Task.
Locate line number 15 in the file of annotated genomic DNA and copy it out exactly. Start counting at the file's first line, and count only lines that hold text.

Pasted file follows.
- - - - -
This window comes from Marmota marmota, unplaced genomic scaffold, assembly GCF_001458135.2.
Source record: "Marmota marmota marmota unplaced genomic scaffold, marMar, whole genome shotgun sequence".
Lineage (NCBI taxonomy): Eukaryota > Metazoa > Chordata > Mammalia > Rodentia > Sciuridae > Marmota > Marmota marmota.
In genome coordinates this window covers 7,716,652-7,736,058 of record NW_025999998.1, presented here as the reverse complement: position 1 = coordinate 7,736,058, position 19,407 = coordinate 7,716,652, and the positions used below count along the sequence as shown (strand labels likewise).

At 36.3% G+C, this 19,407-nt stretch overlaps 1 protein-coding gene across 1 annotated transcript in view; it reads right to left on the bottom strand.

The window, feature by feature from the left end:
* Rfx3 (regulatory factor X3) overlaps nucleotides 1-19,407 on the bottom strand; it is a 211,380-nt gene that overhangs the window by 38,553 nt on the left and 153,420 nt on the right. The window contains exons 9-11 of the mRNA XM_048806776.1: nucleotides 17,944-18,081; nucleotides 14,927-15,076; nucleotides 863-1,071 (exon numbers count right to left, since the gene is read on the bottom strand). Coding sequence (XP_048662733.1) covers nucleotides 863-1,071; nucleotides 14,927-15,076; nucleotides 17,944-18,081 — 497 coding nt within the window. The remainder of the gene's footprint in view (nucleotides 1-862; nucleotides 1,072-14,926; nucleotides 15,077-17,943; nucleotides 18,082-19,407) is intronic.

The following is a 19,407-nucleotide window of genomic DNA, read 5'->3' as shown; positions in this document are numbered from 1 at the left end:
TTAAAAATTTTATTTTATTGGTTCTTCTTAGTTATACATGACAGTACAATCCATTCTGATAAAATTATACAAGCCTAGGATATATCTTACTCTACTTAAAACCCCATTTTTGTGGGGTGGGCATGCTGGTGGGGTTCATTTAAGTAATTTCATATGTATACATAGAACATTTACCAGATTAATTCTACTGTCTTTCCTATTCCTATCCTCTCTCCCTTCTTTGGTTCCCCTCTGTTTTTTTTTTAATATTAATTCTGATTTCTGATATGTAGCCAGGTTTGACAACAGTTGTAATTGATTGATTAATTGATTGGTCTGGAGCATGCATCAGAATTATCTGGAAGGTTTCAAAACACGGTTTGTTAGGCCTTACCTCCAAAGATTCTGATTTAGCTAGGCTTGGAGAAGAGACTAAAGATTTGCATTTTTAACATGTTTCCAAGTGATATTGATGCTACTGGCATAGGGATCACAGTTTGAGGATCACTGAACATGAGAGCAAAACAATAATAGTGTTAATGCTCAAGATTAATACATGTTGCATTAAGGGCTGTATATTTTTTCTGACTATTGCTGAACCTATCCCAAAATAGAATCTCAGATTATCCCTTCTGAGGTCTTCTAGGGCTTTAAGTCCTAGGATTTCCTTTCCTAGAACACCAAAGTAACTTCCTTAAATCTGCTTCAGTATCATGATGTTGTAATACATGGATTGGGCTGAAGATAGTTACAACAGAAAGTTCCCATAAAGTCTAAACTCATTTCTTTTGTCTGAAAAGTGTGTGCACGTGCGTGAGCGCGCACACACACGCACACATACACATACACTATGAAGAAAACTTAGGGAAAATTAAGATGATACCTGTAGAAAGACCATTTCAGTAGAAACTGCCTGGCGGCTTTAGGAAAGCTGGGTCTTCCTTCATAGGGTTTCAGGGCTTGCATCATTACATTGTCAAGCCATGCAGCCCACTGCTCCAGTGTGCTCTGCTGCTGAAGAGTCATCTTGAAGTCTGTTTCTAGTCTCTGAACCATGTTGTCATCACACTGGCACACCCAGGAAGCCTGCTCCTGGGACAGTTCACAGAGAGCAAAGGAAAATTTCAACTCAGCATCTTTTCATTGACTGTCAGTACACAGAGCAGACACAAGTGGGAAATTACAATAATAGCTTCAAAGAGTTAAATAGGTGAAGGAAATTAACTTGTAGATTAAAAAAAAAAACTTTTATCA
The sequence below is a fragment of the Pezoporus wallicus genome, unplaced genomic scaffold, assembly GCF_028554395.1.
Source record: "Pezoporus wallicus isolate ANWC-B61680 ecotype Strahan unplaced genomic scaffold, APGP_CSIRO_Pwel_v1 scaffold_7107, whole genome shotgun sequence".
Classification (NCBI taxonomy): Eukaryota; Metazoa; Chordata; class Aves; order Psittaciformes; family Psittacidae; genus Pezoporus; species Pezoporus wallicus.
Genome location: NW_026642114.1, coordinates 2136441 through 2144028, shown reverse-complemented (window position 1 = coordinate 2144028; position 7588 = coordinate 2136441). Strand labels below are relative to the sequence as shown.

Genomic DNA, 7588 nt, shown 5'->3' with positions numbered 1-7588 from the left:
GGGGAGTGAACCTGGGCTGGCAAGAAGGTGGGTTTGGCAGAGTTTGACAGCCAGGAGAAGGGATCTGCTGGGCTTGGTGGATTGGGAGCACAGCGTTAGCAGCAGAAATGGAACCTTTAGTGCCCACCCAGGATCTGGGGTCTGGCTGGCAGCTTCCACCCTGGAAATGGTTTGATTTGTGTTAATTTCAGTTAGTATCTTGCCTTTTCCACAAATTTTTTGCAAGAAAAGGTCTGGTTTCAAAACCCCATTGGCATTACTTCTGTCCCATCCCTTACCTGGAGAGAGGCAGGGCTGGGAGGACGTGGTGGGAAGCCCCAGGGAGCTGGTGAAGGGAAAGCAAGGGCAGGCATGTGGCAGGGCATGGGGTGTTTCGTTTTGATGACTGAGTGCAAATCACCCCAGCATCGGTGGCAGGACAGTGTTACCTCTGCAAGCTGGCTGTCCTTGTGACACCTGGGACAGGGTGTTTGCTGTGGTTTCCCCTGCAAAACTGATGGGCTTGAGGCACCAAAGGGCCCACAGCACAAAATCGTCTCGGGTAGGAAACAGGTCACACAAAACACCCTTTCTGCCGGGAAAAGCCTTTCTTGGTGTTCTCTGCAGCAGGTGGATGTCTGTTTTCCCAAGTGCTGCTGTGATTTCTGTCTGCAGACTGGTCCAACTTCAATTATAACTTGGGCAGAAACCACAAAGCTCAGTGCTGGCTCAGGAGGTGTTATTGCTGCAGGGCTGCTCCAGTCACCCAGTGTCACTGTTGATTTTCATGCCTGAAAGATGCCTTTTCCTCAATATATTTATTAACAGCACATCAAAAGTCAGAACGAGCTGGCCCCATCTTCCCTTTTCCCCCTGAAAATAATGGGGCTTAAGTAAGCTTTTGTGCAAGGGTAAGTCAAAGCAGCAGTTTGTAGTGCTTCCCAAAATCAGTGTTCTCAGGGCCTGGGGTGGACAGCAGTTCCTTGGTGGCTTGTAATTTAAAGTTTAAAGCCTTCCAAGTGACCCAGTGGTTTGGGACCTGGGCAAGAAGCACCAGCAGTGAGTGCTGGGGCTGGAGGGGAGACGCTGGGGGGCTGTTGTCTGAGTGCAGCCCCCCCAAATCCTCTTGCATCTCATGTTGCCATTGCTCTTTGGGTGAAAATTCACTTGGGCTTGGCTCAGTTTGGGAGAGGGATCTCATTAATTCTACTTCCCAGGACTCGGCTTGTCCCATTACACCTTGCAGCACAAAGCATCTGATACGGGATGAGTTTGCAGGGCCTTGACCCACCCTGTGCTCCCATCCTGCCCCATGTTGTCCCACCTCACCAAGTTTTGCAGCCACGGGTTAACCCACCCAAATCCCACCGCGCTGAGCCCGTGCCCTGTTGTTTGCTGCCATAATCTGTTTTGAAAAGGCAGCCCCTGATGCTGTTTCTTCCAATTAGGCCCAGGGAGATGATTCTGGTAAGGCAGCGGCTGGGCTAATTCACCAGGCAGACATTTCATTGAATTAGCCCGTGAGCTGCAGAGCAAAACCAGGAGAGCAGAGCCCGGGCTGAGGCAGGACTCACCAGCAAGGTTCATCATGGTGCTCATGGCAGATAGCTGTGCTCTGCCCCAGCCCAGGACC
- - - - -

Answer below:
GGGGAGTGAACCTGGGCTGGCAAGAAGGTGGGTTTGGCAGAGTTTGACAGCCAGGAGAAGGGATCTGCTGGGCTTGGTGGATTGGGAGCACAGCGTTAGCAGCAGAAATGGAACCTTTAGTGCCCACCCAGGATCTGGGGTCTGGCTGGCAGCTTCCACCCTGGAAATGGTTTGATTTGTGTTAATTTCAGTTAGTATCTTGCCTTTTCCACAAATTTTTTGCAAGAAAAGGTCTGGTTTCAAAACCCCATTGGCATTACTTCTGTCCCATCCCTTACCTGGAGAGAGGCAGGGCTGGGAGGACGTGGTGGGAAGCCCCAGGGAGCTGGTGAAGGGAAAGCAAGGGCAGGCATGTGGCAGGGCATGGGGTGTTTCGTTTTGATGACTGAGTGCAAATCACCCCAGCATCGGTGGCAGGACAGTGTTACCTCTGCAAGCTGGCTGTCCTTGTGACACCTGGGACAGGGTGTTTGCTGTGGTTTCCCCTGCAAAACTGATGGGCTTGAGGCACCAAAGGGCCCACAGCACAAAATCGTCTCGGGTAGGAAACAGGTCACACAAAACACCCTTTCTGCCGGGAAAAGCCTTTCTTGGTGTTCTCTGCAGCAGGTGGATGTCTGTTTTCCCAAGTGCTGCTGTGATTTCTGTCTGCAGACTGGTCCAACTTCAATTATAACTTGGGCAGAAACCACAAAGCTCAGTGCTGGCTCAGGAGGTGTTATTGCTGCAGGGCTGCTCCAGTCACCCAGTGTCACTGTTGATTTTCATGCCTGAAAGATGCCTTTTCCTCAATATATTTATTAACAGCACATCAAAAGTCAGAACGAGCTGGCCCCATCTTCCCTTTTCCCCCTGAAAATAATGGGGCTTAAGTAAGCTTTTGTGCAAGGGTAAGTCAAAGCAGCAGTTTGTAGTGCTTCCCAAAATCAGTGTTCTCAGGGCCTGGGGTGGACAGCAGTTCCTTGGTGGCTTGTAATTTAAAGTTTAAAGCCTTCCAAGTGACCCAGTGGTTTGGGACCTGGGCAAGAAGCACCAGCAGTGAGTGCTGGGGCTGGAGGGGAGACGCTGGGGGGCTGTTGTCTGAGTGCAGCCCCCCCAAATCCTCTTGCATCTCATGTTGCCATTGCTCTTTGGGTGAAAATTCACTTGGGCTTGGCTCAGTTTGGGAGAGGGATCTCATTAATTCTACTTCCCAGGACTCGGCTTGTCCCATTACACCTTGCAGCACAAAGCATCTGATACGGGATGAGTTTGCAGGGCCTTGACCCACCCTGTGCTCCCATCCTGCCCCATGTTGTCCCACCTCACCAAGTTTTGCAGCCACGGGTTAACCCACCCAAATCCCACCGCGCTGAGCCCGTGCCCTGTTGTTTGCTGCCATAATCTGTTTTGAAAAGGCAGCCCCTGATGCTGTTTCTTCCAATTAGGCCCAGGGAGATGATTCTGGTAAGGCAGCGGCTGGGCTAATTCACCAGGCAGACATTTCATTGAATTAGCCCGTGAGCTGCAGAGCAAAACCAGGAGAGCAGAGCCCGGGCTGAGGCAGGACTCACCAGCAAGGTTCATCATGGTGCTCATGGCAGATAGCTGTGCTCTGCCCCAGCCCAGGACC